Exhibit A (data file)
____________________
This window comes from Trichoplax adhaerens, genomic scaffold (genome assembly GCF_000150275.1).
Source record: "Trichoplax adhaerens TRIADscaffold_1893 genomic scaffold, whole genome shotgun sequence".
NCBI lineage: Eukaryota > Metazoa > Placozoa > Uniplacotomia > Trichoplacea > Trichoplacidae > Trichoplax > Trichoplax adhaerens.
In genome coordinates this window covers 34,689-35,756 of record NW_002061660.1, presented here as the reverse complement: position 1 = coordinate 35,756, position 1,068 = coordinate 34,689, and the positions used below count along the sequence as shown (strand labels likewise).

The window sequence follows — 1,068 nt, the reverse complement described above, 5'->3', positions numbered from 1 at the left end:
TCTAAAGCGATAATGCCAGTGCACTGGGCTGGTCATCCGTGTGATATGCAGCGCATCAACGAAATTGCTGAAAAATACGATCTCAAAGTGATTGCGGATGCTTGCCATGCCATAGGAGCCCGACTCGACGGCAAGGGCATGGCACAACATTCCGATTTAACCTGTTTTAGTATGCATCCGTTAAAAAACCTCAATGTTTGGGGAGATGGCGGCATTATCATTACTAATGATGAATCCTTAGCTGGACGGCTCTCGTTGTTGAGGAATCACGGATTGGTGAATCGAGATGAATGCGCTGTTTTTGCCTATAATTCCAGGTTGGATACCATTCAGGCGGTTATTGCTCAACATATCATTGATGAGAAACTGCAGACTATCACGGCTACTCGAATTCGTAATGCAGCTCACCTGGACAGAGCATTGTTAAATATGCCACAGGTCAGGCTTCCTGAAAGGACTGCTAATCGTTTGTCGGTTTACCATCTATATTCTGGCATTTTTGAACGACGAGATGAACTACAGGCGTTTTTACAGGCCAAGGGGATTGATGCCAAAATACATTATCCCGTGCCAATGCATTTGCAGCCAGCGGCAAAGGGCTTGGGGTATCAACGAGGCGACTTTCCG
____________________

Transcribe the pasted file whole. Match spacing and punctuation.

This window comes from Trichoplax adhaerens, genomic scaffold (genome assembly GCF_000150275.1).
Source record: "Trichoplax adhaerens TRIADscaffold_1893 genomic scaffold, whole genome shotgun sequence".
NCBI lineage: Eukaryota > Metazoa > Placozoa > Uniplacotomia > Trichoplacea > Trichoplacidae > Trichoplax > Trichoplax adhaerens.
In genome coordinates this window covers 34,689-35,756 of record NW_002061660.1, presented here as the reverse complement: position 1 = coordinate 35,756, position 1,068 = coordinate 34,689, and the positions used below count along the sequence as shown (strand labels likewise).

The window sequence follows — 1,068 nt, the reverse complement described above, 5'->3', positions numbered from 1 at the left end:
TCTAAAGCGATAATGCCAGTGCACTGGGCTGGTCATCCGTGTGATATGCAGCGCATCAACGAAATTGCTGAAAAATACGATCTCAAAGTGATTGCGGATGCTTGCCATGCCATAGGAGCCCGACTCGACGGCAAGGGCATGGCACAACATTCCGATTTAACCTGTTTTAGTATGCATCCGTTAAAAAACCTCAATGTTTGGGGAGATGGCGGCATTATCATTACTAATGATGAATCCTTAGCTGGACGGCTCTCGTTGTTGAGGAATCACGGATTGGTGAATCGAGATGAATGCGCTGTTTTTGCCTATAATTCCAGGTTGGATACCATTCAGGCGGTTATTGCTCAACATATCATTGATGAGAAACTGCAGACTATCACGGCTACTCGAATTCGTAATGCAGCTCACCTGGACAGAGCATTGTTAAATATGCCACAGGTCAGGCTTCCTGAAAGGACTGCTAATCGTTTGTCGGTTTACCATCTATATTCTGGCATTTTTGAACGACGAGATGAACTACAGGCGTTTTTACAGGCCAAGGGGATTGATGCCAAAATACATTATCCCGTGCCAATGCATTTGCAGCCAGCGGCAAAGGGCTTGGGGTATCAACGAGGCGACTTTCCG